18 June 2015

Sweden and Spain: A new princess, a new prince and a revoked title

HRH Prince Carl Philip and HRH Princess Sofia. Photo: ©Mattias Edwall, Kungahuset.se.
I haven't been able to update my blog lately, with the exception of the Ferner article of Tuesday this week, so I thought I should summarize the events of the last few days.

1. Sweden got a new princess on Saturday 13 June 2015 when Prince Carl Philip, b. 1979, only son of King Carl Gustaf and Queen Silvia, married Sofia Hellqvist, b. 1984, the second daughter of Erik Hellqvist and Marie Hellqvist, née Rotman, at the Palace Church in Stockholm. The officiants at the wedding ceremony were Lars-Göran Lönnermark, head predicate and bishop emeritus, and Michael Bjerkhagen, pastor of the Royal Court Parish. Prince Carl Philip's best man was his school friend Jan-Åke Hansson.Sofia didn't have a maid-of-honor, while Princess Estelle, Tiara Larsson, Anaïs Sommerlath and Chloé Sommerlath were bridesmaids.

Because I attended a party on Saturday, I was not able to watch the televised wedding ceremony, but came home just in time to watch and listen to Prince Carl Philip's impressive speech at the gala dinner.

More details about the wedding, including the guest list, can be found at the official website.

Last year I wrote an article about Princess Sofia's ancestry, based on among others research made by Ted Rosvall. In connection with the wedding I read that Princess Sofia also has Forest Finns (Finnish migrants who settled in forest areas in Sweden and Norway during the 16th and 17th centuries) among her ancestors (through her mother's line, I gather). However, no source was stated, and as I can't find where I read it, the reader should put a big question mark over it for the time being. Interestingly enough, also Prince Daniel has Forest Finn roots through his father. Anyway, it would be interesting to hear if more research has been done on Princess Sofia's ancestry since the above-mentioned article was posted in early July last year.

Time will show how Princess Sofia will be received by the Swedish people. Many find her background somewhat problematic, so the princess will have to work hard to impress. How the princess will communicate and connect with people is of course a key here. I am hardly the only one who has been impressed by how the couple, and especially Princess Sofia, has handled the press so far (at least from the engagement was announced and onward). The start of her "princess career" can only be described as promising.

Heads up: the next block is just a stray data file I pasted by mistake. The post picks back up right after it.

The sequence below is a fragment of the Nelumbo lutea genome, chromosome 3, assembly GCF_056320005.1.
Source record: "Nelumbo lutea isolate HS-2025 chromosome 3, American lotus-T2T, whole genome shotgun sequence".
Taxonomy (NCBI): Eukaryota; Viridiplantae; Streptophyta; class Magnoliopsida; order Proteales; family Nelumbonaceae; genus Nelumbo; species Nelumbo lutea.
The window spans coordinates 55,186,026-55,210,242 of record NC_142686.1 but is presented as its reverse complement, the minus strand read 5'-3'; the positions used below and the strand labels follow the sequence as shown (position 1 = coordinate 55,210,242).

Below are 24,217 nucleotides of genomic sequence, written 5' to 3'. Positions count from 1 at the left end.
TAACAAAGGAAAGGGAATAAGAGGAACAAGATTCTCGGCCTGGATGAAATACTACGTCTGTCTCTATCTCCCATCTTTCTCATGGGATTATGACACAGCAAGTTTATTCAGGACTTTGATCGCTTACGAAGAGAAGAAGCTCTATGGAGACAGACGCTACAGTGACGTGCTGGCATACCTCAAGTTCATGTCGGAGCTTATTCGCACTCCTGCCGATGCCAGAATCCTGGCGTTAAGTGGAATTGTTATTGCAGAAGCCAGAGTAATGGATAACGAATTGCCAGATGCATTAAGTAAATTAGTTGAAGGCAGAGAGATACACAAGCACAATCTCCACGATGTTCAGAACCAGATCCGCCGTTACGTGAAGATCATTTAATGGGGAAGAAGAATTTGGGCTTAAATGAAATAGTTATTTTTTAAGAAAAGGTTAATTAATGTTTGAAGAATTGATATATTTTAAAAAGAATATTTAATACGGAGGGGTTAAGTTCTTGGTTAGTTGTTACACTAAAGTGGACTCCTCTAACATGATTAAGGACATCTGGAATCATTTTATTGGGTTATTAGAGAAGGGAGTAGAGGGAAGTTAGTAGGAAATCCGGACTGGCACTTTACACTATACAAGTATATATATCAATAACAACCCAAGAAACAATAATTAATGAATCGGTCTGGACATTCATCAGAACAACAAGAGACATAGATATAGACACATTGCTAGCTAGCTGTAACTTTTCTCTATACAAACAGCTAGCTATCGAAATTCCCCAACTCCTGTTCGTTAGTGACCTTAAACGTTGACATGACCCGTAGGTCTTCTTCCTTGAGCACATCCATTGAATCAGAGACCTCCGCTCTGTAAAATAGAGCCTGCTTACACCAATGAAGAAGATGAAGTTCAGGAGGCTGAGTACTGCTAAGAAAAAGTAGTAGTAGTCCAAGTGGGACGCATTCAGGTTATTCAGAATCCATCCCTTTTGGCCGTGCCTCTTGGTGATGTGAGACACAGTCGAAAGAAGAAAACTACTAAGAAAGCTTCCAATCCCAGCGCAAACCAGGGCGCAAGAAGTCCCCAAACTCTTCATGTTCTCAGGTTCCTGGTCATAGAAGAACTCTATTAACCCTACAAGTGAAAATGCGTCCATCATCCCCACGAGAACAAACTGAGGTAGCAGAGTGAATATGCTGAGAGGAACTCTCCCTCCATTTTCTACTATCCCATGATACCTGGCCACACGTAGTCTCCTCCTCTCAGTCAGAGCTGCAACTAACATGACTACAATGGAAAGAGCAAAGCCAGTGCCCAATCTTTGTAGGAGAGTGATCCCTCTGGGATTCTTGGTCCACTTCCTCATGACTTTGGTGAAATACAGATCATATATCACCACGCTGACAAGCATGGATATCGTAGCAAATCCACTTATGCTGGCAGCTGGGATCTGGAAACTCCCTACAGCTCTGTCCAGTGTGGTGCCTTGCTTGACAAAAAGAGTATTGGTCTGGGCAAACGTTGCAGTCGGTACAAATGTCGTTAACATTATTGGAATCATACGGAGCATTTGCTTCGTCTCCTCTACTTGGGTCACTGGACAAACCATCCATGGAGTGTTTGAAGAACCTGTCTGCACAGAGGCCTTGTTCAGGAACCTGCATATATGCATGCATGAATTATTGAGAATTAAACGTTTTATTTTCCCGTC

2. Only two days after the wedding, the bridegroom's younger sister, Princess Madeleine, and her husband, Chris O'Neill, became parents for the second time. A boy was born at Danderyd Hospital in Danderyd municipality (Stockholm County) on 15 June 2015 at 1.45 p.m. The little prince weighed 3,08 kg at birth and was 49 cm long. Danderyd Hosoital is, by the way, also where Princess Sofia was born in 1984.

In the traditional Council of State held at Stockholm Palace on 17 June 2015, the names and titles of the little boy, currently 6th in line of succession to the Swedish throne, were announced: HRH Prince Nicolas Paul Gustaf, Duke of Ångermanland. His name in daily use will be Nicolas. Considering the fact that Princess Madeleine and Chris O'Neill had chosen Leonore as the call name for their firstborn child, a name not based on Swedish royal traditions, I wasn't surprised that the parents followed up with the name Nicolas for the second one. They could have landed on the more Swedish-sounding name Niklas, but seems to have wanted a more "international" name. Even spelt the French way. Well, the Bernadotte dynasty is after all French of origin. However, one can find several examples of Nicolas in various forms (Nicholas, Nicolaus, Nikolaus, Nikolai etc.) throughout European royal history. Within the Bernadotte family one can point at the former Prince Lennart (Gustaf Lennart Nicolaus Paul) (1909-2004), Prince August (Carl Nikolaus August) (1831-1873) and Prince Eugen (Eugen Napeleon Nicolaus).

Most people had guessed that Paul would be one of the names, as Chris O'Neill's father was named Paul Cesar O'Neill. And thankfully the third name Gustaf is a common name in Swedish royal history, and is of course the second name of King Carl XVI Gustaf. All in all, I am not too disappointed with the names (my opinion is of course irrelevant, but when has that ever stopped me from commenting), although I as usual would have preferred a more traditional Swedish royal name as call name.

3. On Thursday 11 June 2015 in form of a royal decree, published in the Official Gazzette (BOE) the day after, King Felipe of Spain decided to strip his sister, Infanta Cristina of her title Duchess of Palma de Mallorca, which she had received by her father, the former King Juan Carlos, in connection with her wedding in 1997 to Iñaki Urdangarin Liebert. The reason behind the decision to revoke the title is of course the tax evasion charges against the couple, a scandal that has seriously embarrassed the monarchy, to say the least. Cristina remains an Infanta of Spain, so the real motivation behind the decision might be to stop her husband, most likely "the main crook", from using his (courtesy) title. Although the scandal is serious enough regardless of the outcome of the trial (no date has yet been set), I still find the timing of the decision somewhat unmusical.

1 comment:

  1. Regarding HRH Princess Sofia's Forest Finn ancestry: http://sverigesradio.se/sida/artikel.aspx?programid=185&artikel=6180231